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Sick day law could scare away firms

A crowd carries sings during a rally Thursday at Milwaukee City Hall. An appellate courts ruling in support of mandatory paid sick leave for Milwaukee-based companies has some law firms considering a move outside the city. (Staff photo by Kevin Harnack)

A crowd carries signs during a rally Thursday at Milwaukee City Hall. An appellate court's ruling in support of mandatory paid sick leave for Milwaukee-based companies has some law firms considering a move outside the city. (Staff photo by Kevin Harnack)

An appellate court ruling supporting mandatory paid sick leave for Milwaukee-based companies has some law firms considering a move outside the city.

Matthew Katz, firm administrator for Meissner Tierney Fisher & Nichols SC, Milwaukee, said depending on how the law is interpreted, it could motivate the firm, which has been in the city for 160 years, to leave.

“We haven’t determined the final solution,” he said, “but if this is upheld, it would be problematic for us.”

The Madison-based District IV Court of Appeals on Thursday declared constitutional a 2008 referendum, approved by 70 percent of voters, that mandated full-time workers earn at least one hour of paid sick time for every 30 hours worked. That averages out to nine days per year.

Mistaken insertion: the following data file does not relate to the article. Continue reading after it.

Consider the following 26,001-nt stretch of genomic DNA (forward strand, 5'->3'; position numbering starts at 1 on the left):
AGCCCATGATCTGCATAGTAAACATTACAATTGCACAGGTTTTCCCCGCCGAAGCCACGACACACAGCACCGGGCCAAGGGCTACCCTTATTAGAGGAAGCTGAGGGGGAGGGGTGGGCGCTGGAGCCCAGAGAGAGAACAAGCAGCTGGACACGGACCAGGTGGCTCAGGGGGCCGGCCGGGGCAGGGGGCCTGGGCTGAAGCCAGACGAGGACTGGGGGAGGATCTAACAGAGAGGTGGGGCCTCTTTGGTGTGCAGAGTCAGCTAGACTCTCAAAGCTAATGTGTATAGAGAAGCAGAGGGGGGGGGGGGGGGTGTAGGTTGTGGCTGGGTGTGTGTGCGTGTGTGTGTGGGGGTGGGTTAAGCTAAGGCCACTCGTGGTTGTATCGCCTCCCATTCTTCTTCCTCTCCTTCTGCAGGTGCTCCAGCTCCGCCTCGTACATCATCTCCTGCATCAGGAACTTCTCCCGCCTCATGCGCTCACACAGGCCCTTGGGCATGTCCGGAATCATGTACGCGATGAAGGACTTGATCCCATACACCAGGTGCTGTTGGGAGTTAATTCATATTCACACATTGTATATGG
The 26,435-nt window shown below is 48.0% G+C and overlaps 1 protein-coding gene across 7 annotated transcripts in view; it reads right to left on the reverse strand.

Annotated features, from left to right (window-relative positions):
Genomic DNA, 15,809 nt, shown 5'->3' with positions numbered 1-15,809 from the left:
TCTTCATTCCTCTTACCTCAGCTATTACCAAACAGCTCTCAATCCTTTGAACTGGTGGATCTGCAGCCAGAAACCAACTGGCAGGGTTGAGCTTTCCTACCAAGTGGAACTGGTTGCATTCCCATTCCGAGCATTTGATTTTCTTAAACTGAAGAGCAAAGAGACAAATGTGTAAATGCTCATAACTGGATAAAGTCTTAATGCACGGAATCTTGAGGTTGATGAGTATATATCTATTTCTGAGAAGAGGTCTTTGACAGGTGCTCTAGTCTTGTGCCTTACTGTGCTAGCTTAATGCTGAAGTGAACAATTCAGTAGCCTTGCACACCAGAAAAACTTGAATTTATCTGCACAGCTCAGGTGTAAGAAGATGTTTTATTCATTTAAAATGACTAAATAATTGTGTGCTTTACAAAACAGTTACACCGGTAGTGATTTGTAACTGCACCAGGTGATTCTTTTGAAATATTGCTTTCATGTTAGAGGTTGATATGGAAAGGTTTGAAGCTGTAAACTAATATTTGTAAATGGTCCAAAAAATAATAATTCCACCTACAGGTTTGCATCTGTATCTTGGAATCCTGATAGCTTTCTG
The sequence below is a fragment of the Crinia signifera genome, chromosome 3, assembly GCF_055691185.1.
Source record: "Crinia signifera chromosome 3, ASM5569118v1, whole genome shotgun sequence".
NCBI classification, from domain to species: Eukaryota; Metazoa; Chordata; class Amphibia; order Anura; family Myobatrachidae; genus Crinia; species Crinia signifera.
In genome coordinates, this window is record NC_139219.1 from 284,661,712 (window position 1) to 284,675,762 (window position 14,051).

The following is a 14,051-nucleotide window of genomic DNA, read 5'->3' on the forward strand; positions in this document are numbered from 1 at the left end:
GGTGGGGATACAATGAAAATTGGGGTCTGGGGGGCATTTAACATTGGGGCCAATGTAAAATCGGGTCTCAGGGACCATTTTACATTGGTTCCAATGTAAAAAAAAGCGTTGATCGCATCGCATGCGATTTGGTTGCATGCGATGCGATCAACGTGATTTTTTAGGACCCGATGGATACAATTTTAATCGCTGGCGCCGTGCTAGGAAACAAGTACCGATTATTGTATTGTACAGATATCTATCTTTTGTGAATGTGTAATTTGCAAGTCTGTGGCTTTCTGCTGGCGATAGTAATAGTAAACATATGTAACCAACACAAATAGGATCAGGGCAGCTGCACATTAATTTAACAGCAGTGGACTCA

Metropolitan Milwaukee Association of Commerce Inc., the plaintiff, could appeal the decision, sending it to the Supreme Court. There’s also a bill awaiting action in the state Assembly that would prohibit municipalities from enacting such laws.

If the ordinance prevails, though, it could further stress an already troubled business community, said Steve Baas, director of government affairs for MMAC.

“You make every job in the city of Milwaukee more expensive to create,” he said.

A firm with 31 employees, Meissner Tierney doesn’t have a sick-leave policy, but rather a personal-time-off program that lumps together sick, vacation and personal time and offers employees 15 to 25 days off.

The same is true at Weiss Berzowski Brady LLP, although partner Mike Berzowski said he doesn’t think the sick-leave mandate affects firms that already provided an excess of nine personal-time-off days.

“What will happen,” he said, “is firms will take a look at fringe benefit packages and see whether the benefits being provided are at least as good as the mandate. And if not, they’ll have to change them.”

Firms that don’t have a personal-time-off structure in place would implement one to accommodate the sick-leave mandate, Berzowski said.

Beck, Chaet, Bamberger & Polsky SC would revise its policies should the law take effect. With 35 employees in the firm, mandated sick leave would harm productivity because employees would take more days off, partner Barry Chaet said.

“Employees, once they have something paid, tend to use it,” he said. “Most firms would not second-guess employees’ use of it and that’s a problem.”

Jack Zemlicka can be reached at jack.zemlicka @wislawjournal.com.

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